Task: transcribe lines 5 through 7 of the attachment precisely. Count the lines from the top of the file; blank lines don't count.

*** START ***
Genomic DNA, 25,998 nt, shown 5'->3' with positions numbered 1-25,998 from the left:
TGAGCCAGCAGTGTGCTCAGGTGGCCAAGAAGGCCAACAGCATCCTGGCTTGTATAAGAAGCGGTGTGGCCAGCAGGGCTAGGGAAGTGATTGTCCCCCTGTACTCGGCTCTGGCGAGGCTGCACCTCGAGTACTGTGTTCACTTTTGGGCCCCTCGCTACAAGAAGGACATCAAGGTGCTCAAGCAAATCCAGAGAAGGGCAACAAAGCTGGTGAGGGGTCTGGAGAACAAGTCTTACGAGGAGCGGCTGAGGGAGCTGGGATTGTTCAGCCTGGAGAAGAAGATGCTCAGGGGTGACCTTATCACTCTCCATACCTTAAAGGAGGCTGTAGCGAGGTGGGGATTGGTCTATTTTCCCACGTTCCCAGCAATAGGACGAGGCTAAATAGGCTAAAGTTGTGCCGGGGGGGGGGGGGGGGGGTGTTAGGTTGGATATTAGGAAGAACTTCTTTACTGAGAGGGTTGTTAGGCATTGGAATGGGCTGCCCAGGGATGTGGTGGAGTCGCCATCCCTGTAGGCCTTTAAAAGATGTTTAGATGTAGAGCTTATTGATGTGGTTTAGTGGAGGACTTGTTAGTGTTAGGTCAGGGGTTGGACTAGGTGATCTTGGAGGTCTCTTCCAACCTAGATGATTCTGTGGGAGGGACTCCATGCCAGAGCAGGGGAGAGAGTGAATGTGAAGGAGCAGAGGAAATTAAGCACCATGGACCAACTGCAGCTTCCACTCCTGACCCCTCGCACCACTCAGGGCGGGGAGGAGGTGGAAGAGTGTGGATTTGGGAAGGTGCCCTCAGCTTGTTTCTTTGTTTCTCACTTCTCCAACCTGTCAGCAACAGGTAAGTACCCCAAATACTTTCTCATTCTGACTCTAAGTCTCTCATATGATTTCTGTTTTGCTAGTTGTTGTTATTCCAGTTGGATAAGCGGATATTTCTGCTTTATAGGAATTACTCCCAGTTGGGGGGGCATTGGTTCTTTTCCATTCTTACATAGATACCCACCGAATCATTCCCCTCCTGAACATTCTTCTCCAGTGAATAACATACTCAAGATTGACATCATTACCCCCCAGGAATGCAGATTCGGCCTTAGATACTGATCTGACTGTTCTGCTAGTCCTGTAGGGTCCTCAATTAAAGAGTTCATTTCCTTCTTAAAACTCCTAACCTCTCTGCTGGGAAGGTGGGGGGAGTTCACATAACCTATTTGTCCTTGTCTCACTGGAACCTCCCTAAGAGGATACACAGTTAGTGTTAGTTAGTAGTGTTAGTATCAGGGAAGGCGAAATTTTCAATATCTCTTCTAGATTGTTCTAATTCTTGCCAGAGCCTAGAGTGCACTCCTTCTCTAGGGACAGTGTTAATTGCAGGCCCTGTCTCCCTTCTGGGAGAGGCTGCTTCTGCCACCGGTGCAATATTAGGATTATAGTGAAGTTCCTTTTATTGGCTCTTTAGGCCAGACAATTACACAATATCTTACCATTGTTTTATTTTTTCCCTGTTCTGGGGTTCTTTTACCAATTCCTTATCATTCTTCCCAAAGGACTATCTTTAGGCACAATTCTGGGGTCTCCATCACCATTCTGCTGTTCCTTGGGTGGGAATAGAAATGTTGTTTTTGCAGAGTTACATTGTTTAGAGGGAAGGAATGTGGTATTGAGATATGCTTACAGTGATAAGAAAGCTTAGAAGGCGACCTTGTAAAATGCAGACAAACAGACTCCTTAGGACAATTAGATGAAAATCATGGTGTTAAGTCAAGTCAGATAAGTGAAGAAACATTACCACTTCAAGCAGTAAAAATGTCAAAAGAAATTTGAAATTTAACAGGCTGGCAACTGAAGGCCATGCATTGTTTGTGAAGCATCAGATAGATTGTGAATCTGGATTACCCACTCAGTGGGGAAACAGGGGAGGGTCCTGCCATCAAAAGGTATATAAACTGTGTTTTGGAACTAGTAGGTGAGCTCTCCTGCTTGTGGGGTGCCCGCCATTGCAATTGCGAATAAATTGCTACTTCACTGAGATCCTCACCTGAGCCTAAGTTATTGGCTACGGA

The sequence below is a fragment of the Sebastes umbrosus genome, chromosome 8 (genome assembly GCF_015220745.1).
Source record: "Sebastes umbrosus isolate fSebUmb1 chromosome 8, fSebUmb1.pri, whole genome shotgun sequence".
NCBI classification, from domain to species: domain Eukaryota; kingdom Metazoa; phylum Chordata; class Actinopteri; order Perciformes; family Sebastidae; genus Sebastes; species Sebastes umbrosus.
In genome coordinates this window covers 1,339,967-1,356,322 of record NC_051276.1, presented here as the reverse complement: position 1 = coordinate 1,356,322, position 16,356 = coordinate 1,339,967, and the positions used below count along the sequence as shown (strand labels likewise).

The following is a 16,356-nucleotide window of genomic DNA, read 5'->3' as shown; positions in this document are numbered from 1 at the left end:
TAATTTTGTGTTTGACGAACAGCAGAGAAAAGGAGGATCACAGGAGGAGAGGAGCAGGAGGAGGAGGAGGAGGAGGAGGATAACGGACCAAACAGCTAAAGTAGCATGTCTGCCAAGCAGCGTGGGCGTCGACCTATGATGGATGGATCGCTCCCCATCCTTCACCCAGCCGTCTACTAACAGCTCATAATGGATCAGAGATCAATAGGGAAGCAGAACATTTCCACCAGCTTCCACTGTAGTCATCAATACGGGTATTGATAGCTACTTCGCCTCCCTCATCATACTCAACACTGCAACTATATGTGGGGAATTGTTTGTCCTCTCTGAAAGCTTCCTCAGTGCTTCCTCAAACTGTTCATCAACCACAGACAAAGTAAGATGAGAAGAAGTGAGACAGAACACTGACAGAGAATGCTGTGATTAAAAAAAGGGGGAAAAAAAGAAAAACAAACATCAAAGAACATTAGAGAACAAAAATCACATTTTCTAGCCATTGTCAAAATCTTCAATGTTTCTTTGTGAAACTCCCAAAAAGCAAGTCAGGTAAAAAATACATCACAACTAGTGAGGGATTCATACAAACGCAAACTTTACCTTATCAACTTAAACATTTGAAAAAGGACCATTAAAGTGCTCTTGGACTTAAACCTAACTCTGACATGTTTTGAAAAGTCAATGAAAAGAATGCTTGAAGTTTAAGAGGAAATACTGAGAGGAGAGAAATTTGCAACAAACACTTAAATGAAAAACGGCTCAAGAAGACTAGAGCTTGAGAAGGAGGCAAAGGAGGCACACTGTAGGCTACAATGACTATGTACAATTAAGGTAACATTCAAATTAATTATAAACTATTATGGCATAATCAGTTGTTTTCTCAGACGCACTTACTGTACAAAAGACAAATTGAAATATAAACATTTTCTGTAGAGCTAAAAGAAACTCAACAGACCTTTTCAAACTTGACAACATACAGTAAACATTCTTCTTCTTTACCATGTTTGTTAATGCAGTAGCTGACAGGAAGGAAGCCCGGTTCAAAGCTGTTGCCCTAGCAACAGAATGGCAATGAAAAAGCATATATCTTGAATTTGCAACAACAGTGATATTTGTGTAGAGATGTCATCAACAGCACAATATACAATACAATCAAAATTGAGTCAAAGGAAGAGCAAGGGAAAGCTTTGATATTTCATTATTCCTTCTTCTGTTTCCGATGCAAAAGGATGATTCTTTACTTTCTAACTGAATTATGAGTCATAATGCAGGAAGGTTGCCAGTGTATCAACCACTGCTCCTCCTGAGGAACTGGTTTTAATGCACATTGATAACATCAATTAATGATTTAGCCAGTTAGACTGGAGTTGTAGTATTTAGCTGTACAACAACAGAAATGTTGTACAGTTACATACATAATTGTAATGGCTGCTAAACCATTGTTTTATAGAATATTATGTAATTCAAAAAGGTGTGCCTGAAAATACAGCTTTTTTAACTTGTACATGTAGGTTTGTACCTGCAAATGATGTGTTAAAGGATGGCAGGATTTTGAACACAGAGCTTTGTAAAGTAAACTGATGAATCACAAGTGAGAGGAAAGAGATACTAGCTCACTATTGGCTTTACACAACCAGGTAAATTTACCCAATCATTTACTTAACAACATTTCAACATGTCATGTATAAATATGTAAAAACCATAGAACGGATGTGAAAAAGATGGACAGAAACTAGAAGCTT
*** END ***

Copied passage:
NCBI classification, from domain to species: domain Eukaryota; kingdom Metazoa; phylum Chordata; class Actinopteri; order Perciformes; family Sebastidae; genus Sebastes; species Sebastes umbrosus.
In genome coordinates this window covers 1,339,967-1,356,322 of record NC_051276.1, presented here as the reverse complement: position 1 = coordinate 1,356,322, position 16,356 = coordinate 1,339,967, and the positions used below count along the sequence as shown (strand labels likewise).

The following is a 16,356-nucleotide window of genomic DNA, read 5'->3' as shown; positions in this document are numbered from 1 at the left end: